They said he did “old-style taekwondo.” They said the sport had moved on. They said that, plagued by injuries, the European, Olympic and World Champion was past his prime.
Well, talk is cheap. On the night of May 15, 2015 in Cheylabinsk’s Traktor Arena, the most famed fighter in the sport delivered a bravura performance, electrified the taekwondo community and proved to the world that Servet Tazegul is most definitely back.
In the finals of the 2015 World Taekwondo Championships – a tourney in which conservative, tactical fighters wielding front-leg cut kicks and push kicks dominated – Tazegul delivered a live technical seminar on taekwondo’s most spectacular techniques.
The 26-year-old Turk, who teaches at the Leopard Taekwondo Club in Nuremberg is nicknamed “The Cheetah” and it is easy to see why: He is as fast, as stylish and as fearless as the killer cat. Facing Korea’s Dong-yun Shin in the first semifinal of the men’s -68kg final match, Tazegul stamped his personality on the match from the opening bell.
Most fighters start slow, probing their opponent with jabbing kicks. Not Tazegul. The Turk lit up the scoreboard with three points courtesy of his bespoke jump spinning back kick – fired from impossibly close range – and letting rip with a war cry. Fighting from the clinch, he grabbed another point with a turning kick. The Korean scored, then the Turk unleashed a scorching spinning heel kick to Shin’s head – drawing a cheer from the crowd – that did not register on the protector and scoring system (PSS). Another spinning head kick was unleashed from the edge of the mats. Firing yet another jump spin kick, he was countered by the Korean in mid-flight and visited the mats. After a firefight of kick-kick-kick, the Turk scored to the midsection. By the end of Round 2, it was 9-4 to Tazegul.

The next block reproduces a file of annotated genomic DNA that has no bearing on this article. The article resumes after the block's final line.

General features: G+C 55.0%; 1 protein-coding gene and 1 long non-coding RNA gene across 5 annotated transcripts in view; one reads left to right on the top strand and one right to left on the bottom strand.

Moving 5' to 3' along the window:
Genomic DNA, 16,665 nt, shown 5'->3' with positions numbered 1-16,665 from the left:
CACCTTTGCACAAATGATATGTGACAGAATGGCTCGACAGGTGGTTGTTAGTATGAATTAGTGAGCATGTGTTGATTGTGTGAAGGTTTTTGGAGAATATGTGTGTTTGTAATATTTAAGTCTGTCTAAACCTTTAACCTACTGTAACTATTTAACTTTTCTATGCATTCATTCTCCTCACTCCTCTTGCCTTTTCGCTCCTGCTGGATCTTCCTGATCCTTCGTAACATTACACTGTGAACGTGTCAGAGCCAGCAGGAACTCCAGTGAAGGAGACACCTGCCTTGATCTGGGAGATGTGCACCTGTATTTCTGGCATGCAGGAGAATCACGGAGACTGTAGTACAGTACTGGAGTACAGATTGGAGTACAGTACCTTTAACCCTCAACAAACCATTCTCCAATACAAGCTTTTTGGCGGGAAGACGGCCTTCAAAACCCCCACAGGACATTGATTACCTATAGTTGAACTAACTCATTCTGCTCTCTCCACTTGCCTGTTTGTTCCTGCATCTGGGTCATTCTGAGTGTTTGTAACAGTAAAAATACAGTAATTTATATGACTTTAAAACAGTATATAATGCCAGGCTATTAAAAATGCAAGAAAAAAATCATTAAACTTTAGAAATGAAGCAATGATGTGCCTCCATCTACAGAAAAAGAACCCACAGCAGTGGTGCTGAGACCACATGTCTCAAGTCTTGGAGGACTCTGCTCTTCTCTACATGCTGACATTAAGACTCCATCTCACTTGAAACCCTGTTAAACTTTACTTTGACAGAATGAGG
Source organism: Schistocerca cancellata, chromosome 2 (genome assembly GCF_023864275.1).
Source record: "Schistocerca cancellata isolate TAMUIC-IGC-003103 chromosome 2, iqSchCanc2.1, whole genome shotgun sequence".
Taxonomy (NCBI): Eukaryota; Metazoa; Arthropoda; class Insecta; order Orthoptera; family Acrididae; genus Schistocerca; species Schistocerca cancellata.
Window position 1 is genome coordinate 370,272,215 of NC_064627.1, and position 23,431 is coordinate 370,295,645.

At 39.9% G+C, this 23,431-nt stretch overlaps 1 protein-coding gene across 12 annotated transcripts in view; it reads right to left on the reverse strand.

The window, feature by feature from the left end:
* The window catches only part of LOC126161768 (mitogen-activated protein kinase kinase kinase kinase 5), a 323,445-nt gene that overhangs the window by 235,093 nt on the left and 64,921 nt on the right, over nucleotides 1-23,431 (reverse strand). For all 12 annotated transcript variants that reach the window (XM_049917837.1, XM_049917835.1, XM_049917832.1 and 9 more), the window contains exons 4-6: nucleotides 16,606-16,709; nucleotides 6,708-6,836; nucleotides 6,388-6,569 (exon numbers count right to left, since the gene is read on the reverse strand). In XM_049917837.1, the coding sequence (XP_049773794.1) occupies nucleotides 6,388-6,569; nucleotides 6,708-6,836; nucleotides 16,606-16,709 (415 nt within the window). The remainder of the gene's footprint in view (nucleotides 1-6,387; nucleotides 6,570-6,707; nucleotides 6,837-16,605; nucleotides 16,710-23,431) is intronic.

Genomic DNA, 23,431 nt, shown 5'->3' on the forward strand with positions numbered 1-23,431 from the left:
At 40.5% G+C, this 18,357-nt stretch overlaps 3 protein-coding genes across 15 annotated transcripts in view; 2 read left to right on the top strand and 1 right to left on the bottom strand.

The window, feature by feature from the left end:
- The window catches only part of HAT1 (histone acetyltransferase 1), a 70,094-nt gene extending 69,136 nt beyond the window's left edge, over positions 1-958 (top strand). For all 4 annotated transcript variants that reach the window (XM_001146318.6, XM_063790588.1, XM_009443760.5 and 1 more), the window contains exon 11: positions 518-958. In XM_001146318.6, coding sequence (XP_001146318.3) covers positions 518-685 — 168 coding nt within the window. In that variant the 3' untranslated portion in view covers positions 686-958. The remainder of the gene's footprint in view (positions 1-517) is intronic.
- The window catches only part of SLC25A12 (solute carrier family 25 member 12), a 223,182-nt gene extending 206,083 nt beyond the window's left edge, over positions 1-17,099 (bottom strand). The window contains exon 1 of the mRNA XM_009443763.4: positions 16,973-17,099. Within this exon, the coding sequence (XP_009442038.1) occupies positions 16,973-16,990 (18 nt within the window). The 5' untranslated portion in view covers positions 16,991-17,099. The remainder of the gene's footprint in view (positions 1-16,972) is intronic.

Round 3 continued in fast ‘n furious style, with kickathons, clinch work and Shin responding to the challenge, attempting to drop the ax on the shorter Turk. Tazegul raised the points to 13-7, then yet another jump spin back kick – fired yet again from crazy-close range – took the board to 7-16. With five seconds left, it was 11-16. The fight went right down to the bell, ending 13-16 to The Cheetah. This was the taekwondo that the crowd had come to see; the Turk received an ovation as loud as that accorded to any of the Russian fighters.
The final pitted The Cheetah against an opponent worthy of his skills. World-ranked number one Alexey Denisenko of Russia, bronze medalist in London 2012 and victor at the Grand Prix Final in Queretaro, Mexico in 2014, is another fearless, high-scoring fighter, noted for flamboyant high kicks and aerial attacks.
Denisenko strode on to the battlefield to thunderous applause, followed by Tazegul, who raised his head protector in salute. Both fighters looked tense, perhaps sensing that there was more at stake than simply a world championship: The crowd was anticipating a classic match – a Hector versus Achilles, an Ali versus Frazier, a clash of titans.
They were not disappointed. At the opening bell, Tazegul leapt into the attack, driving his opponent off the mat with serial jump spinning kicks, then opening the scoring with a one-point lead. After this initial explosion, things slowed down, but only briefly; then Tazegul unleashed his patented spin back kick, earning three points. Denisenko returned fire, connecting with a head kick from the clinch. Three points flashed up on the board – but were deducted: The hit had been on the break, taking the score back to 4-0 in the Turk’s favor. Both athletes recommenced, kicking with killer intent and Denisenko connected to the head. The scoreboard was flashing like a pinball machine: Round 1 ended 5-4 to Tazegul.